Majority of Americans want witnesses, new testimony in Senate impeachment trial: polls
As the Senate spars over the rules governing the impeachment trial of President Trump, fresh national polling suggests that a majority of Americans would like to see new witnesses and testimony presented at the trial.
It comes as Democratic House impeachment managers prosecuting the case against Republican incumbent blasted Senate Majority Leader Mitch McConnell’s proposed trial rules as “rigged.”
McConnell is calling for a condensed, two-day calendar for each side to give opening statements, at 12 hours per day. After that, senators would be able to question the Democratic prosecution and the White House defense team. Only then would witnesses be allowed, if they are approved by a majority vote of the Senate.
More than three in four Americans questioned in a Monmouth Poll released Tuesday said that Trump administration officials, as well as the president, should be invited to testify. And just over half — 51 percent — said that members of the Trump administration who refused to appear before last year’s House impeachment inquiry should be compelled to testify in the Senate trial.
Four in 10 say the president should be compelled to testify, with 36 percent saying Trump should be invited but not forced testify, and less than a quarter saying the president should not be asked at all.
A CNN national poll released a day earlier indicated that nearly seven in 10 want testimony from new witnesses. Senate Democrats would need four of their Republican colleagues to cross party lines and join them for their push for new witnesses to be successful. The poll indicates GOP voters are divided on this question, with 48 percent saying they want new witnesses and 44 percent disagreeing.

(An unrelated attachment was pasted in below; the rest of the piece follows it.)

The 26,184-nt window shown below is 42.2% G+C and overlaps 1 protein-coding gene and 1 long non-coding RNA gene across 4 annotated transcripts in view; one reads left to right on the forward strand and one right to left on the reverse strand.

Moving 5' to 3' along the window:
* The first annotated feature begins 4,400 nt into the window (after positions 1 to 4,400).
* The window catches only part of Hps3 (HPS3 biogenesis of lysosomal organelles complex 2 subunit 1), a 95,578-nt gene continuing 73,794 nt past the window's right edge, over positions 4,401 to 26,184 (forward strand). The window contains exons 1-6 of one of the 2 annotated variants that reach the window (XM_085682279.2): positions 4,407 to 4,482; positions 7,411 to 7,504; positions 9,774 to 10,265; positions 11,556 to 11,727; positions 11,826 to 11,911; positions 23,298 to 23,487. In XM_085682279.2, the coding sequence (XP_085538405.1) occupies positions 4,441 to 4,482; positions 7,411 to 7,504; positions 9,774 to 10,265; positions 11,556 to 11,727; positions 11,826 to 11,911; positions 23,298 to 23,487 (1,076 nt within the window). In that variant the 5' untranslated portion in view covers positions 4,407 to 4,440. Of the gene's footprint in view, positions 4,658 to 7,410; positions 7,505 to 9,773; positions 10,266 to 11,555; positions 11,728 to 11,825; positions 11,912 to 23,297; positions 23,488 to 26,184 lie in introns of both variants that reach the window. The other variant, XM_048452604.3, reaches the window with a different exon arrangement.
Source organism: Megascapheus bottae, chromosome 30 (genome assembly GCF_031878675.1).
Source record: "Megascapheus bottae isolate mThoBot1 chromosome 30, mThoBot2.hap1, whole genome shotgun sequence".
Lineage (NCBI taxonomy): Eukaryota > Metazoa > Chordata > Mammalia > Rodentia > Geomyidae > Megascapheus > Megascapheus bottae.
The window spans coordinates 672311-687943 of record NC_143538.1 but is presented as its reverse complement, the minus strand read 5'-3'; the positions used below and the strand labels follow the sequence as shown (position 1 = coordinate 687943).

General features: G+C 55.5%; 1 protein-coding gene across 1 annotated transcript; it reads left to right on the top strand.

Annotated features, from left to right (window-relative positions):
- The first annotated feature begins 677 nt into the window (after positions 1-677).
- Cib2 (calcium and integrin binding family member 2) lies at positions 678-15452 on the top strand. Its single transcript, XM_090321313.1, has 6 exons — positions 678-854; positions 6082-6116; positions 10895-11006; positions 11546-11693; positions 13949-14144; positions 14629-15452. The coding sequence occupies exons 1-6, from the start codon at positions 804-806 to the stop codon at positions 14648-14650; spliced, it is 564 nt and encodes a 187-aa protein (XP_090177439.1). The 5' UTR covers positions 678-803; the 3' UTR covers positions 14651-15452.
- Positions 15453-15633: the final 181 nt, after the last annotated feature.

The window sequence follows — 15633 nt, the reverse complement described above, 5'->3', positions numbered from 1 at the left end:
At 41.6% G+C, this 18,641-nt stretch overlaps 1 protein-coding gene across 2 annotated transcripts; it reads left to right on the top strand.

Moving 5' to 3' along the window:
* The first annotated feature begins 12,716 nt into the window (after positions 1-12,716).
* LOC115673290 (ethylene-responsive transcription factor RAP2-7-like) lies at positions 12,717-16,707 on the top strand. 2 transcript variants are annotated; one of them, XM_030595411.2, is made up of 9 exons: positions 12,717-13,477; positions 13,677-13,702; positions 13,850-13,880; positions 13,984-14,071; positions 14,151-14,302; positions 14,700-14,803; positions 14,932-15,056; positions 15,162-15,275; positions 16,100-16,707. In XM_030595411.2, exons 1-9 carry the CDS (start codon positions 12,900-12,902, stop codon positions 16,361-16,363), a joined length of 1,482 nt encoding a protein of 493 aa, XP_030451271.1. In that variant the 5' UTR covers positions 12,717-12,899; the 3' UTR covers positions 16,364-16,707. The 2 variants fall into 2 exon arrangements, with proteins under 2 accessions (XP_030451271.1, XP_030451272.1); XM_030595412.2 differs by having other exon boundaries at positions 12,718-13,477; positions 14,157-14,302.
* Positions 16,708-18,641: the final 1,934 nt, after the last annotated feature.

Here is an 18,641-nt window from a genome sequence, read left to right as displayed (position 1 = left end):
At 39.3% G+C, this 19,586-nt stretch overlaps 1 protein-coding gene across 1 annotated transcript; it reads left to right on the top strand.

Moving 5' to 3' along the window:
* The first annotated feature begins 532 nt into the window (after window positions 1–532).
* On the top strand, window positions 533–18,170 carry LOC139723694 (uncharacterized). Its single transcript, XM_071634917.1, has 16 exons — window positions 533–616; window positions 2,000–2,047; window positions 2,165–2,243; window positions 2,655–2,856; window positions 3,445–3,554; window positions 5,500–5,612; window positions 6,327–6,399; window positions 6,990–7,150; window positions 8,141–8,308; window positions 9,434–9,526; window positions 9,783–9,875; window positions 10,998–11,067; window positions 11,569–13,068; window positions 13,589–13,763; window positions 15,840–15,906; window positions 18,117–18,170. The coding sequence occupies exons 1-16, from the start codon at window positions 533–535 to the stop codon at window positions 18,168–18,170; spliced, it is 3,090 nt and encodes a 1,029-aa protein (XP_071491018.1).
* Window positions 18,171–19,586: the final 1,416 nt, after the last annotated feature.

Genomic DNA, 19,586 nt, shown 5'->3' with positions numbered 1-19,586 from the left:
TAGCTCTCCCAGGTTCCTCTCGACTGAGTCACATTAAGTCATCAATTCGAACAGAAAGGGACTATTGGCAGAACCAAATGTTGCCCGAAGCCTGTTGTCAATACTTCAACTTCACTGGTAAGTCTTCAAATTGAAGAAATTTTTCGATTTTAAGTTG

McConnell’s proposed rules also dictate that evidence collected as part of the House impeachment inquiry will face votes instead of being automatically admitted as evidence in the trial.
A majority of Americans, 57 percent, in the Monmouth poll say the House managers should be able to present new evidence in the Senate trial to support the articles of impeachment. Another 37 percent say that the managers should be limited to sharing only what was revealed during the initial impeachment inquiry. As with the push for witnesses, there’s a vast partisan divide over new evidence, with 87 percent of Democrats but just 24 percent of Republicans supporting the move.
In the end, 51 percent of Americans questioned in the CNN poll said the Senate should vote to convict the president and remove him from office, with 45 percent saying the Senate should vote against conviction and removal. There was a massive partisan split, with 88 percent of Democrats but just 8 percent of Republicans calling for a conviction.
The CNN Poll was conducted by SSRS January 16-19, with 1,156 adults nationwide questioned by a live telephone operator. The poll has a margin of error of plus or minus 3.4 percentage points.
The Monmouth University Poll was conducted January 16-20, with 903 adults across the country questioned by a live telephone operator. The poll’s sampling error is plus or minus 3.3 percentage points.